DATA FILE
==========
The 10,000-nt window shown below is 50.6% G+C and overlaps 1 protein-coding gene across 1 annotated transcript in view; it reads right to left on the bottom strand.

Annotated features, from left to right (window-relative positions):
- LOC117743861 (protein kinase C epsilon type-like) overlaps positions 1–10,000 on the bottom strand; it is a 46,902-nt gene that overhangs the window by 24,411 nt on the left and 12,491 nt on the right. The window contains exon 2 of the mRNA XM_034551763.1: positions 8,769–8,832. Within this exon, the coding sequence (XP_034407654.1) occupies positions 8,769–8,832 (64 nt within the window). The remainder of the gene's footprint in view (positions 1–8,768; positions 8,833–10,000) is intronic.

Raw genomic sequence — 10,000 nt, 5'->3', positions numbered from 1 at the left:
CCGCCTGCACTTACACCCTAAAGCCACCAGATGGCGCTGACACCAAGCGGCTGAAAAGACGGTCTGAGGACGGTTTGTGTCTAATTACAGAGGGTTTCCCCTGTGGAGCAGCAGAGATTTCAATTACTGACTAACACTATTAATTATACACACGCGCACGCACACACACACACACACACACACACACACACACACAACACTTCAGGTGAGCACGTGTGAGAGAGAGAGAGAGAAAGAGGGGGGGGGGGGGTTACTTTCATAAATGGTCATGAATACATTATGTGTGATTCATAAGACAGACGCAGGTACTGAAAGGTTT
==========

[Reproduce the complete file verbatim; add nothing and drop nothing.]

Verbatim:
The 10,000-nt window shown below is 50.6% G+C and overlaps 1 protein-coding gene across 1 annotated transcript in view; it reads right to left on the bottom strand.

Annotated features, from left to right (window-relative positions):
- LOC117743861 (protein kinase C epsilon type-like) overlaps positions 1–10,000 on the bottom strand; it is a 46,902-nt gene that overhangs the window by 24,411 nt on the left and 12,491 nt on the right. The window contains exon 2 of the mRNA XM_034551763.1: positions 8,769–8,832. Within this exon, the coding sequence (XP_034407654.1) occupies positions 8,769–8,832 (64 nt within the window). The remainder of the gene's footprint in view (positions 1–8,768; positions 8,833–10,000) is intronic.

Raw genomic sequence — 10,000 nt, 5'->3', positions numbered from 1 at the left:
CCGCCTGCACTTACACCCTAAAGCCACCAGATGGCGCTGACACCAAGCGGCTGAAAAGACGGTCTGAGGACGGTTTGTGTCTAATTACAGAGGGTTTCCCCTGTGGAGCAGCAGAGATTTCAATTACTGACTAACACTATTAATTATACACACGCGCACGCACACACACACACACACACACACACACACACACACAACACTTCAGGTGAGCACGTGTGAGAGAGAGAGAGAGAAAGAGGGGGGGGGGGGGTTACTTTCATAAATGGTCATGAATACATTATGTGTGATTCATAAGACAGACGCAGGTACTGAAAGGTTT